Ertegun Staff and Scholar Profiles

Daniel Kosasa

MSt in Greek and/ or Roman History | 2015 Graduate
Nationality: 
American

I am an historian of late Antiquity whose primary area of inquiry is the appearance of eschatological schemes in fifth and sixth century historiography in both the Eastern and Western empires. My dissertation whilst at Oxford, for which I received the proxime accessit, argued that Orosius' identification of Rome with the fourth and last empire from the Book of Daniel is the best means to explain medieval attempts at resuscitating the Roman Empire. Alongside this dissertation, I have written on the tenability of applying Freud's theory of collective consciousness to the middle Republican Roman state; I have also written extensively on Zosimus' Historia Nova, reactions to the sacking of Rome in 409, and the epistemological problems inherent to doing ancient history.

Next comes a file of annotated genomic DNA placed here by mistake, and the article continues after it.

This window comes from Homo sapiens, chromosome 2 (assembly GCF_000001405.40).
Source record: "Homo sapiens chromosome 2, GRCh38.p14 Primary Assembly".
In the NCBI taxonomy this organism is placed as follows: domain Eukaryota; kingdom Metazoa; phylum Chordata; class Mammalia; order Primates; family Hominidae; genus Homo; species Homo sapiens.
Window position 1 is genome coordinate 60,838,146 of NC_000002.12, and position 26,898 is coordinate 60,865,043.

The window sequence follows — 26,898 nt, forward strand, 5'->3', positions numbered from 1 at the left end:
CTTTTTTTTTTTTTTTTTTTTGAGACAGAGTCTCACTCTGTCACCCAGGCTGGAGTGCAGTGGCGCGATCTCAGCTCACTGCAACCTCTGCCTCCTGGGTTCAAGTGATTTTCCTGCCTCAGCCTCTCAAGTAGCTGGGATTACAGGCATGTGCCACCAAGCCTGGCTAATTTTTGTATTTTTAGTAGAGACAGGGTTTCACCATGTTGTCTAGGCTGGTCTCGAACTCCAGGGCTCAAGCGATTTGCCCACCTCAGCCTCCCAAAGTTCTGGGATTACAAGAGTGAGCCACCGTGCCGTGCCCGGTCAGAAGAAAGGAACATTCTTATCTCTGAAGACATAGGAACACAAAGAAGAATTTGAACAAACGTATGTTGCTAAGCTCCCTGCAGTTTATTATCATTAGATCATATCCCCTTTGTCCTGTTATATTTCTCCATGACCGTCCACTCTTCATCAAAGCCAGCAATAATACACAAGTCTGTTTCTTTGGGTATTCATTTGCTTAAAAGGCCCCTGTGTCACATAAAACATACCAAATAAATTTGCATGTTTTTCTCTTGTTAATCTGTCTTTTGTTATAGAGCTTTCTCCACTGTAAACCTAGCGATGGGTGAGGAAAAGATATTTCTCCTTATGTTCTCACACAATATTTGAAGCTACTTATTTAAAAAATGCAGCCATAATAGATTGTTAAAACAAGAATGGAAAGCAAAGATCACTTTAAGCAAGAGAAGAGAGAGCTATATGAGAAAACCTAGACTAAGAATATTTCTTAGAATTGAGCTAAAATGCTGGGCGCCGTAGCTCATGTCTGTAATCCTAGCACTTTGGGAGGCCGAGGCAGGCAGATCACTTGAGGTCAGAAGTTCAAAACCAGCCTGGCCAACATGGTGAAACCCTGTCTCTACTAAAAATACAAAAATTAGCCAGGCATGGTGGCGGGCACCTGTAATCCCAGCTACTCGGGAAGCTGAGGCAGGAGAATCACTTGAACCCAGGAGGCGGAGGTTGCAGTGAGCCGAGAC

Having taught Latin and Greek at Bard Early College in the two years subsequent to Oxford, I am now pursuing a doctorate in history at Princeton University, working with Helmut Reimitz on the appearance of Orosius in early medieval historiography.

Outside of my intellectual interests, I love to travel by bike through Eastern Europe, collect and age wine, and cook. I can cook a very mean a rib eye.